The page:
Even the great H.W. Fowler (Modern English Usage), sensitive to style, acknowledged that sometimes it’s more awkward not to split and infinitive than to do so. If I recall, the example he gave was, “I am unable completely to agree with him.” It sounds stuffy, academic.

So forgive me, but on this point I am unable to agree with you completely.

LA replies:

I disagree with Fowler. “I am unable to completely agree with him” is bad writing, period. “I am unable completely to agree with him” is good, strong written English. To say that the latter is “stuffy” is to say that all form and formality is stuffy. Maybe Fowler is against men wearing jackets and ties. If he would split the infinitive in this case, out of fear of stuffiness, I can’t think of any instance in which he wouldn’t split the infinitive.

The test of rightness is who does it. Good writers don’t split infinitives. As soon as a writer starts splitting infinitives, he declines. In Book IV of Paradise Lost, Satan says,

Myself am hell,
And in the lowest deep, a lower deep
Still threatening to devour me opens wide…

In the same way, the very presence of split infinitives is decline. A writer who commonly splits infinitives shows that he has no feeling for the form and beauty of the English sentence. He also has no feeling for how his bad writing bothers readers who do have such feeling. He’s like a man who goes to a threater or concert hall wearing sweat pants. He is mass man, the man who has no standards higher than himself.

Yes, of course, there may be exceptions to the rule, for example, when the adverb and verb form a compound unit and therefore the adverb must appear directly before the verb, dividing “to” from the verb. But saying that there are occasional exceptions to the rule is not to say that the rule shouldn’t exist. By agreeing with those who “scoff [scoff!] at the rule against split infinitives,” you are saying, not that the rule may be sidestepped in certain circumstances, but that the rule shouldn’t exist.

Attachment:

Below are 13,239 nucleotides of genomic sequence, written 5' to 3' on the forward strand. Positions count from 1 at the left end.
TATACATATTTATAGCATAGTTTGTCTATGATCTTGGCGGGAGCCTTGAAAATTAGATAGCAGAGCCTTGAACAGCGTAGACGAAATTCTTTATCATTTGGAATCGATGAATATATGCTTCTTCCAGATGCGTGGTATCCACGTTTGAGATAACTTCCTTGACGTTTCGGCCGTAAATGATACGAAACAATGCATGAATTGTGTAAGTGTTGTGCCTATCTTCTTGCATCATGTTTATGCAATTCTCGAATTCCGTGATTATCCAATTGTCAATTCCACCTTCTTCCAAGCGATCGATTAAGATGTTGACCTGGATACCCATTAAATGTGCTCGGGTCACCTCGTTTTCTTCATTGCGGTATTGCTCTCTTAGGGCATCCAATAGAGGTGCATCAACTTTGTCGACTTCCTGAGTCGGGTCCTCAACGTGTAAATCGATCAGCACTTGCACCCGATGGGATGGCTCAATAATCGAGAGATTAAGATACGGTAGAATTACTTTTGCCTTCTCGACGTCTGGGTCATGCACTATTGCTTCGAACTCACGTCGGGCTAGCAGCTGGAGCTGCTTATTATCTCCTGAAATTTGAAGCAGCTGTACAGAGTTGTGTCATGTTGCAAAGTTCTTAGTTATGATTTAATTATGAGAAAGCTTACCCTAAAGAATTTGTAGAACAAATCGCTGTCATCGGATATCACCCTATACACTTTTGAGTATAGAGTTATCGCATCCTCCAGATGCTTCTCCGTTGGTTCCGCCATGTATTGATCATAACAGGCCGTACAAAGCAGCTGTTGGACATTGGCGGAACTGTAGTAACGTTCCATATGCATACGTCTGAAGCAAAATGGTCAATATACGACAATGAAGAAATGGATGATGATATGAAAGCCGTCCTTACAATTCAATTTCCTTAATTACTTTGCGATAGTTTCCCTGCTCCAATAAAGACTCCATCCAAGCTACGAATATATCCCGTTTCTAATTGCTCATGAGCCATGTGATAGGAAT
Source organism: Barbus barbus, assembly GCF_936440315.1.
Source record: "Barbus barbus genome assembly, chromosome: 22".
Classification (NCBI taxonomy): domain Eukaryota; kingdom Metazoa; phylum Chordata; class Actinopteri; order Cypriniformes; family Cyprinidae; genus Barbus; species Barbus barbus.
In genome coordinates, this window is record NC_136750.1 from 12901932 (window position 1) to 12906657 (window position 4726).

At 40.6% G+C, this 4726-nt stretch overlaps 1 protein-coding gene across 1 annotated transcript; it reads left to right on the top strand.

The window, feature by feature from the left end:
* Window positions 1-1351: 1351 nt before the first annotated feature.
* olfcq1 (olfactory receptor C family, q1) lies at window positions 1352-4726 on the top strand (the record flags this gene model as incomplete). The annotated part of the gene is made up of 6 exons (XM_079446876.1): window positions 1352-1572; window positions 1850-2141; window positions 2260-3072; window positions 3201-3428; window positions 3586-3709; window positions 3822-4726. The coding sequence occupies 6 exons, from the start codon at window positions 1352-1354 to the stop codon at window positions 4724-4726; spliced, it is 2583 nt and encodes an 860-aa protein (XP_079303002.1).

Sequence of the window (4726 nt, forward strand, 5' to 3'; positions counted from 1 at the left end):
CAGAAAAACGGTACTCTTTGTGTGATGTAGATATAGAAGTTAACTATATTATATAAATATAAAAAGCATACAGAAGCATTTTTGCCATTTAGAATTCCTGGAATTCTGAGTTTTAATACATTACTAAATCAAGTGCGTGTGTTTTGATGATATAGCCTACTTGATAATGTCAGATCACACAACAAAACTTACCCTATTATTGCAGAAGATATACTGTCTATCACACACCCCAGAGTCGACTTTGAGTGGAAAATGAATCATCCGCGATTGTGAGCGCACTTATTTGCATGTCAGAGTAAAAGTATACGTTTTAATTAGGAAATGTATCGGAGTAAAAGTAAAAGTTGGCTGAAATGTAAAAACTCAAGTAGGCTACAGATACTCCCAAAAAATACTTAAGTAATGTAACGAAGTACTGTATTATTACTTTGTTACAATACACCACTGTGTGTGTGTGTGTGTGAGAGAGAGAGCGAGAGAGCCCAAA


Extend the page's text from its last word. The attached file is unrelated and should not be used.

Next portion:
LA continues:

I wrote about compound verbs as an exception to the rule last December:

Here’s a possible legitimate exception to the no-split infinitive rule. There are some adverb-verb combinations which form a single, well-established concept. Take the idea of “social engineering.” The verb form of that noun is “socially engineer.”

Now let’s say someone writes,

“The liberals are seeking to socially engineer society.”

To move the “socially” elsewhere, so as to avoid the split infinite, seems unwarranted. In rare instances like this, I would not object to a split infinitive.

However, I still think the situation can be improved. I would add a hyphen and change it to:

“The liberals are seeking to socially-engineer society.”

The hyphen is appropriate, as “socially” and “engineer” form a single concept. And with the addition of the hyphen, “socially” no longer splits the infinitive, but has become part of the infinitive. Problem solved.